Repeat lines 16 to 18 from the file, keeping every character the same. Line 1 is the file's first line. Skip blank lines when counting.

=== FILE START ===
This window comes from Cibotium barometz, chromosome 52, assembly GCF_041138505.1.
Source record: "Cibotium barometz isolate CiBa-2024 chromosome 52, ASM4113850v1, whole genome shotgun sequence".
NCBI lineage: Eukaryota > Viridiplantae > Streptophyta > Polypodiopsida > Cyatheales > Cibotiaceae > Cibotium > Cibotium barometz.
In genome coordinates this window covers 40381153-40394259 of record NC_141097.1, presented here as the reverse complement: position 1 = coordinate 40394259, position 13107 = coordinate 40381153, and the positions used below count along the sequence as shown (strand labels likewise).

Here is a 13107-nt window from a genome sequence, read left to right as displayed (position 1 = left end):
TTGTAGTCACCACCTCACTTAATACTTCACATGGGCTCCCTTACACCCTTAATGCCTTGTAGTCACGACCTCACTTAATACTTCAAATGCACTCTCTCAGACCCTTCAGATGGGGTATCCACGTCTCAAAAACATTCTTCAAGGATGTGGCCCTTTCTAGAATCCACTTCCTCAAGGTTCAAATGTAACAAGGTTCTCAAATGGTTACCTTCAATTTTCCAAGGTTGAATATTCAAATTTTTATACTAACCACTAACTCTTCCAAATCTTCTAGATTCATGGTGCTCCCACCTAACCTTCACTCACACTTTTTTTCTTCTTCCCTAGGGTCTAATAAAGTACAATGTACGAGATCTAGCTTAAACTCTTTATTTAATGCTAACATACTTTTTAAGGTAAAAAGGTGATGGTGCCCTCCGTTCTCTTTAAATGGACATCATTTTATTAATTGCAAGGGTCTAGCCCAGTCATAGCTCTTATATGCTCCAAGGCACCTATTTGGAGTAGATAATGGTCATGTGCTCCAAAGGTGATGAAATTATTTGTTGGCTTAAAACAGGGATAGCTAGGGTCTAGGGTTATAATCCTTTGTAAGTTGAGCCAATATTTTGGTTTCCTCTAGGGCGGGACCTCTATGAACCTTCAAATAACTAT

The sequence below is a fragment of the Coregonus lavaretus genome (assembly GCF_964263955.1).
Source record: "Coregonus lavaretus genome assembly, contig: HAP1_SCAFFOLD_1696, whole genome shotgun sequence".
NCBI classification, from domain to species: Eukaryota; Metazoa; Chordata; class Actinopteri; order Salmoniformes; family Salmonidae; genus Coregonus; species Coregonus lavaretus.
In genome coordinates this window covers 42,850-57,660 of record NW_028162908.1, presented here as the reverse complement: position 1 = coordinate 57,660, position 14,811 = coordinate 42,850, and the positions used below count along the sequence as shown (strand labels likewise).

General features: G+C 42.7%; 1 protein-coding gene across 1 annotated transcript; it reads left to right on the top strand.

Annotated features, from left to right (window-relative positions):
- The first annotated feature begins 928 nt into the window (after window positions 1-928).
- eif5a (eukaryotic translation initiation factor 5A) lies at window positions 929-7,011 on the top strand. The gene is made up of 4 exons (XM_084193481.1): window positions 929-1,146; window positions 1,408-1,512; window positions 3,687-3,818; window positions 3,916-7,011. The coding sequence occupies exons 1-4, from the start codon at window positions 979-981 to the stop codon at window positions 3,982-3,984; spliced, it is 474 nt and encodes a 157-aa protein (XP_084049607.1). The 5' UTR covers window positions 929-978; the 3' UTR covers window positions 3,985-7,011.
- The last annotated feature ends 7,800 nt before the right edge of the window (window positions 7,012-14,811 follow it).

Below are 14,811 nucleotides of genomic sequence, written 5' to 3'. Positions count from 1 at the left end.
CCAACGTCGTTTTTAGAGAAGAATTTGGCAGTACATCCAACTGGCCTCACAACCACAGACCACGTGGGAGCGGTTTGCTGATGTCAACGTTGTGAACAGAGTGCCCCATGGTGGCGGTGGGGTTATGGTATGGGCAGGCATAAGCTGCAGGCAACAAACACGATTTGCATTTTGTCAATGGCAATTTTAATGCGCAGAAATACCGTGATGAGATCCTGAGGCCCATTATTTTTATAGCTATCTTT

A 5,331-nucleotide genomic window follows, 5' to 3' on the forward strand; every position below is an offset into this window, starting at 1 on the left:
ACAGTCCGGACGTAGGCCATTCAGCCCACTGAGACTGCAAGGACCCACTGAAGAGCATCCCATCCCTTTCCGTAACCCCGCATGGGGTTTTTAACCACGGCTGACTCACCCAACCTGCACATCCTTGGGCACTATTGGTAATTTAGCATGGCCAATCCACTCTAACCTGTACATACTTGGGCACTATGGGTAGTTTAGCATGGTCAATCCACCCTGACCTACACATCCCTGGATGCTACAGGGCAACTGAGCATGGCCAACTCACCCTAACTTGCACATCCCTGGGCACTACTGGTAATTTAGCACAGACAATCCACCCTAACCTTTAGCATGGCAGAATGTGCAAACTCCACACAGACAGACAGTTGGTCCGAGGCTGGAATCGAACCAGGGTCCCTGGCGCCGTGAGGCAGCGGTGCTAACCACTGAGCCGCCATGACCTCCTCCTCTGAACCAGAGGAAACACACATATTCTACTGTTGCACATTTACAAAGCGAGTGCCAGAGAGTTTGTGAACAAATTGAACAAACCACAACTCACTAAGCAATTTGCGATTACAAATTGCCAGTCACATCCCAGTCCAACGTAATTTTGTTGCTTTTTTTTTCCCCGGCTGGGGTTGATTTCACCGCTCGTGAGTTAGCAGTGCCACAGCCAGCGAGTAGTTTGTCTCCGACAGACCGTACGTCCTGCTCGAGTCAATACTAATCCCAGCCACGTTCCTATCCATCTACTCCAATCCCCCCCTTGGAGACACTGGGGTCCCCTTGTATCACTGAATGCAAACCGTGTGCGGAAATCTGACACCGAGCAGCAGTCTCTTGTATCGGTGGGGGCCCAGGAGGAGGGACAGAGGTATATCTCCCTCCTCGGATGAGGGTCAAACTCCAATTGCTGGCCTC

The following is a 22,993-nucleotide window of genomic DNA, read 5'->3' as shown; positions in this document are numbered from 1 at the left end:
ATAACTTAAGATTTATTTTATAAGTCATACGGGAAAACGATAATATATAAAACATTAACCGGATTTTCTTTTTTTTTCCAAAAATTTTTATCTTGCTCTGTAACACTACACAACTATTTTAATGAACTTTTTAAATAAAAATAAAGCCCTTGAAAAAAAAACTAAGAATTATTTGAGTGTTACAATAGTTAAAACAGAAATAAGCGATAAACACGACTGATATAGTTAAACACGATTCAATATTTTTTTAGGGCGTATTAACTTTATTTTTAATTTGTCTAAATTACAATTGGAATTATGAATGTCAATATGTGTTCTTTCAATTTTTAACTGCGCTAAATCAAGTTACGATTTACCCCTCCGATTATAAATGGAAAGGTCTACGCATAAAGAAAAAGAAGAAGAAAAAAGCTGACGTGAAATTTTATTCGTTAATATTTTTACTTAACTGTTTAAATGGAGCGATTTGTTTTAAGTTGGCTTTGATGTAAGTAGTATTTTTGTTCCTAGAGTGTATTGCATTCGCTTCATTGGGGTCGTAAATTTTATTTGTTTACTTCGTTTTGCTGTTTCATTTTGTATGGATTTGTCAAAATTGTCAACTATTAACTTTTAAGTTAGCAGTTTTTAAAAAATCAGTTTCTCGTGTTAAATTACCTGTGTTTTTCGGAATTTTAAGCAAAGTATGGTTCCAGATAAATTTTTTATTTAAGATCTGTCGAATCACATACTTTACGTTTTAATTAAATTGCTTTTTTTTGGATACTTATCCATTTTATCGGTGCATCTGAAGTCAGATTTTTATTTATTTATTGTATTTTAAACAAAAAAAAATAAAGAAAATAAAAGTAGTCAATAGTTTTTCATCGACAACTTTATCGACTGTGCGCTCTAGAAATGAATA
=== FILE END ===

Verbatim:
Below are 14,811 nucleotides of genomic sequence, written 5' to 3'. Positions count from 1 at the left end.
CCAACGTCGTTTTTAGAGAAGAATTTGGCAGTACATCCAACTGGCCTCACAACCACAGACCACGTGGGAGCGGTTTGCTGATGTCAACGTTGTGAACAGAGTGCCCCATGGTGGCGGTGGGGTTATGGTATGGGCAGGCATAAGCTGCAGGCAACAAACACGATTTGCATTTTGTCAATGGCAATTTTAATGCGCAGAAATACCGTGATGAGATCCTGAGGCCCATTATTTTTATAGCTATCTTT

A 5,331-nucleotide genomic window follows, 5' to 3' on the forward strand; every position below is an offset into this window, starting at 1 on the left: